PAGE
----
In The Number Ones, I’m reviewing every single #1 single in the history of the Billboard Hot 100, starting with the chart’s beginning, in 1958, and working my way up into the present.
When Archie Bell found out that his song had hit #1, he was laid up in a hospital in Germany. Bell, serving in an Army transportation unit, had gotten into a car accident on the Autobahn, and he’d broken his leg. And nobody in the hospital would believe that the song on the radio was his.
Bell came from Houston, part of a weirdly accomplished family. One of Bell’s brothers, Jerry, was a world karate champion who would go on to sing for the Dazz Band, a funk group that recorded for Motown in the ’80s. (Chart peak: the Devo-paraphrasing “Let It Whip,” #5 in 1982. Would’ve scored a 7.) Another brother, Ricky, was the #1 overall pick in the NFL draft in 1977, and he led the Tampa Bay Buccaneers to an NFC Central Division championship two years later. Jerry died of heart failure in 1984, when he was 29, and Mario Van Peebles played him in a made-for-TV movie in 1991.
Anyway, Archie. Archie Bell started singing in Houston nightclubs in the ’50s, when he was a child. He and some friends formed the Drells in 1966, and they were strictly a local phenomenon. Bell co-wrote “Tighten Up” with his bandmate Billy Butler. Bell had just gotten his draft notice, and he was depressed about it. So Butler started doing a goofy dance to cheer him up. When Bell asked what the dance was, Butler told him that it was the Tighten Up, and then a song was born.
Bell and the Drells recorded “Tighten Up” with the TSU Tornadoes, a local instrumental band. The Tornadoes had already come up with the song’s instrumental track, and they were using it in their live shows. Truthfully, it’s not much of a song. It’s a groove, and the Tornadoes probably deserve more credit for it than Bell and Butler do. Over the high-stepping beat, Bell plays master of ceremonies, introducing himself and the band and then spending the rest of the song urging the band to get nasty. He never even really sings, and the Drells, Bell’s backup singers, don’t do anything beyond some handclaps.
“Tighten Up,” you could argue, is a funk song. It’s a variation on what James Brown was already doing, and Brown was doing it better. Brown evidently didn’t mind, since he would cover “Tighten Up” in his live shows. (James Brown’s chart peak: “I Got You (I Feel Good),” #3 in 1965. Would’ve been a 9.) The version of funk that we hear on “Tighten Up” is pretty chintzy, with its bright guitar burbles and its sprightly horns. There’s a lot of force to its backbeat, but the groove never really gets deep. And yet “Tighten Up” is a fun record, mostly because Bell projects charm all over it. (Later on, Bell would theorize that the song did as well as it did because it sounded like a house party.) It’s hard to be in a bad mood when it’s playing.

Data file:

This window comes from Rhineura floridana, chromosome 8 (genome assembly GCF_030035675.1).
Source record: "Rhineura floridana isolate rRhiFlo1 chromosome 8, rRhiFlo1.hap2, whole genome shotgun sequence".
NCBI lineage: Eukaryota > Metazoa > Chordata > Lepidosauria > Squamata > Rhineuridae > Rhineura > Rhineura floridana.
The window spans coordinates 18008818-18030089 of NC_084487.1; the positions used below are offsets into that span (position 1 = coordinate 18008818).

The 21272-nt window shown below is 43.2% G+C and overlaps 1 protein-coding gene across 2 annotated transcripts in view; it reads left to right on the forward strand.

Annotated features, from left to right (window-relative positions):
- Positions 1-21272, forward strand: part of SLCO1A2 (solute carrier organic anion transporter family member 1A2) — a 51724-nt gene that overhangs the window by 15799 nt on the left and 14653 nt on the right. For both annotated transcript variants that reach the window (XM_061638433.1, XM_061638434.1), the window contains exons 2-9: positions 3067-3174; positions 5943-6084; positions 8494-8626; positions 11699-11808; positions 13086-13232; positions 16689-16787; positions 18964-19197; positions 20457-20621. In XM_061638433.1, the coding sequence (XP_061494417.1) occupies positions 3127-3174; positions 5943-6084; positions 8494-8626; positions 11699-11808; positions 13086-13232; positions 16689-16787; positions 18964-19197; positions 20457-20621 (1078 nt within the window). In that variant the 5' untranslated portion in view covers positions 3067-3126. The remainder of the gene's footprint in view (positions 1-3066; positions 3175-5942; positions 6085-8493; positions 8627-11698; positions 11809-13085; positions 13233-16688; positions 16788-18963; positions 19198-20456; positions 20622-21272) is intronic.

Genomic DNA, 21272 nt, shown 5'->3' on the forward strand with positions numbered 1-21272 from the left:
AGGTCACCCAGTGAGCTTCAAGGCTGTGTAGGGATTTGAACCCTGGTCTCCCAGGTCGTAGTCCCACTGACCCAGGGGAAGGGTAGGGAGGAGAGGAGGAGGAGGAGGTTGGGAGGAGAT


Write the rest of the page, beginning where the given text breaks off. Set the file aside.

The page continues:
Bell was already in the Army when “Tighten Up” started picking up steam locally. Atlantic picked up the song after it became a regional phenomenon, and then that phenomenon went nationwide. The Army let Bell come back to the US to play shows and to record, and he and the Drells ended up having a pretty decent career, recording for Gamble and Huff’s Philadelphia International label and cranking out minor hits well into the ’70s.
BONUS BEATS: Here’s the weirdly competent “Tighten Up” cover that R.E.M. recorded in 1984, during the Reckoning sessions:
(Since I now habitually look this stuff up: R.E.M.’s chart peak was “Losing My Religion,” #4 in 1991. Would’ve been an 8.)
BONUS BONUS BEATS: Here’s Janet Jackson’s 1997 track “Free Xone,” which sampled “Tighten Up”:
BONUS BONUS BONUS BEATS: Here’s the Go! Team’s 2004 single “Ladyflash,” which also sampled “Tighten Up”:
BONUS BONUS BONUS BONUS BEATS: Here’s Yo La Tengo covering “Tighten Up” on their 2006 album Yo La Tengo Is Murdering The Classics: